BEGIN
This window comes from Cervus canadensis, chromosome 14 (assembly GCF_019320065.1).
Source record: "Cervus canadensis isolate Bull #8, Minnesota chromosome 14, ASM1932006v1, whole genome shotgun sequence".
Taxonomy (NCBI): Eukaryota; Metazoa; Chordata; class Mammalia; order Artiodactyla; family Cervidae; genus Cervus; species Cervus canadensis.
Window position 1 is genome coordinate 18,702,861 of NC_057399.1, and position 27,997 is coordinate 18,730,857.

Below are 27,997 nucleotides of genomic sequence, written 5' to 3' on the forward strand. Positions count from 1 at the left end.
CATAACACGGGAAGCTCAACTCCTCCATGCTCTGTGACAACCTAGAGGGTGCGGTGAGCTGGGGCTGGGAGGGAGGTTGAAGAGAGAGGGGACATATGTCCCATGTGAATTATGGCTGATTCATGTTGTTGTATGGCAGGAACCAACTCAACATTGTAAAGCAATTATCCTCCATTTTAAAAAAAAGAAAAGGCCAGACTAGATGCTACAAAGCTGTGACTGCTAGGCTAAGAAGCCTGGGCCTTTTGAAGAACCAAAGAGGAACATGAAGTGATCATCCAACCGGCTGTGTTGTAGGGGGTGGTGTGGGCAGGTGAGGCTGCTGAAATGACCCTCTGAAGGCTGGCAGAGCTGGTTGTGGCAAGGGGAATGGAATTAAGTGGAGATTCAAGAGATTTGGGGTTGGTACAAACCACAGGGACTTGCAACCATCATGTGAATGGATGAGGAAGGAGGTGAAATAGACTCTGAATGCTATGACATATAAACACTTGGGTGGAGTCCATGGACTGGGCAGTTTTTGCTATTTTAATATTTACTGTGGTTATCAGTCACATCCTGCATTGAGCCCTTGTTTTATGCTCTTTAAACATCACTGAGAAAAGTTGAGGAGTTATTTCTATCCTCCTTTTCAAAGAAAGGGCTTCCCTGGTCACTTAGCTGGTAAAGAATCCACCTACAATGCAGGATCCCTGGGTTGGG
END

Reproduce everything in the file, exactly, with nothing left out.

This window comes from Cervus canadensis, chromosome 14 (assembly GCF_019320065.1).
Source record: "Cervus canadensis isolate Bull #8, Minnesota chromosome 14, ASM1932006v1, whole genome shotgun sequence".
Taxonomy (NCBI): Eukaryota; Metazoa; Chordata; class Mammalia; order Artiodactyla; family Cervidae; genus Cervus; species Cervus canadensis.
Window position 1 is genome coordinate 18,702,861 of NC_057399.1, and position 27,997 is coordinate 18,730,857.

Below are 27,997 nucleotides of genomic sequence, written 5' to 3' on the forward strand. Positions count from 1 at the left end.
CATAACACGGGAAGCTCAACTCCTCCATGCTCTGTGACAACCTAGAGGGTGCGGTGAGCTGGGGCTGGGAGGGAGGTTGAAGAGAGAGGGGACATATGTCCCATGTGAATTATGGCTGATTCATGTTGTTGTATGGCAGGAACCAACTCAACATTGTAAAGCAATTATCCTCCATTTTAAAAAAAAGAAAAGGCCAGACTAGATGCTACAAAGCTGTGACTGCTAGGCTAAGAAGCCTGGGCCTTTTGAAGAACCAAAGAGGAACATGAAGTGATCATCCAACCGGCTGTGTTGTAGGGGGTGGTGTGGGCAGGTGAGGCTGCTGAAATGACCCTCTGAAGGCTGGCAGAGCTGGTTGTGGCAAGGGGAATGGAATTAAGTGGAGATTCAAGAGATTTGGGGTTGGTACAAACCACAGGGACTTGCAACCATCATGTGAATGGATGAGGAAGGAGGTGAAATAGACTCTGAATGCTATGACATATAAACACTTGGGTGGAGTCCATGGACTGGGCAGTTTTTGCTATTTTAATATTTACTGTGGTTATCAGTCACATCCTGCATTGAGCCCTTGTTTTATGCTCTTTAAACATCACTGAGAAAAGTTGAGGAGTTATTTCTATCCTCCTTTTCAAAGAAAGGGCTTCCCTGGTCACTTAGCTGGTAAAGAATCCACCTACAATGCAGGATCCCTGGGTTGGG